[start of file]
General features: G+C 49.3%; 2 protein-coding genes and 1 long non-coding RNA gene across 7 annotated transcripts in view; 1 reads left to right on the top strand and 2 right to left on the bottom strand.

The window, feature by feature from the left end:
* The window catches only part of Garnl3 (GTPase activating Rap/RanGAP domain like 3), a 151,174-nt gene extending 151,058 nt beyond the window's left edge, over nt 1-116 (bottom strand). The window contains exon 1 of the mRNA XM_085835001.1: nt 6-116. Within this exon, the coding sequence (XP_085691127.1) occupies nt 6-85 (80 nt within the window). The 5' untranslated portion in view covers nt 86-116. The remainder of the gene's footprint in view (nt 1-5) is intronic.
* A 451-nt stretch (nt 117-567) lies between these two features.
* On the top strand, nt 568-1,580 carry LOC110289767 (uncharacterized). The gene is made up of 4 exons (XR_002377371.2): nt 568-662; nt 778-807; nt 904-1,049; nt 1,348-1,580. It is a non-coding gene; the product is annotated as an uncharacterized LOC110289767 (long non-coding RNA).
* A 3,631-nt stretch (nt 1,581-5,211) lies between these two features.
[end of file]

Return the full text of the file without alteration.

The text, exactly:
General features: G+C 49.3%; 2 protein-coding genes and 1 long non-coding RNA gene across 7 annotated transcripts in view; 1 reads left to right on the top strand and 2 right to left on the bottom strand.

The window, feature by feature from the left end:
* The window catches only part of Garnl3 (GTPase activating Rap/RanGAP domain like 3), a 151,174-nt gene extending 151,058 nt beyond the window's left edge, over nt 1-116 (bottom strand). The window contains exon 1 of the mRNA XM_085835001.1: nt 6-116. Within this exon, the coding sequence (XP_085691127.1) occupies nt 6-85 (80 nt within the window). The 5' untranslated portion in view covers nt 86-116. The remainder of the gene's footprint in view (nt 1-5) is intronic.
* A 451-nt stretch (nt 117-567) lies between these two features.
* On the top strand, nt 568-1,580 carry LOC110289767 (uncharacterized). The gene is made up of 4 exons (XR_002377371.2): nt 568-662; nt 778-807; nt 904-1,049; nt 1,348-1,580. It is a non-coding gene; the product is annotated as an uncharacterized LOC110289767 (long non-coding RNA).
* A 3,631-nt stretch (nt 1,581-5,211) lies between these two features.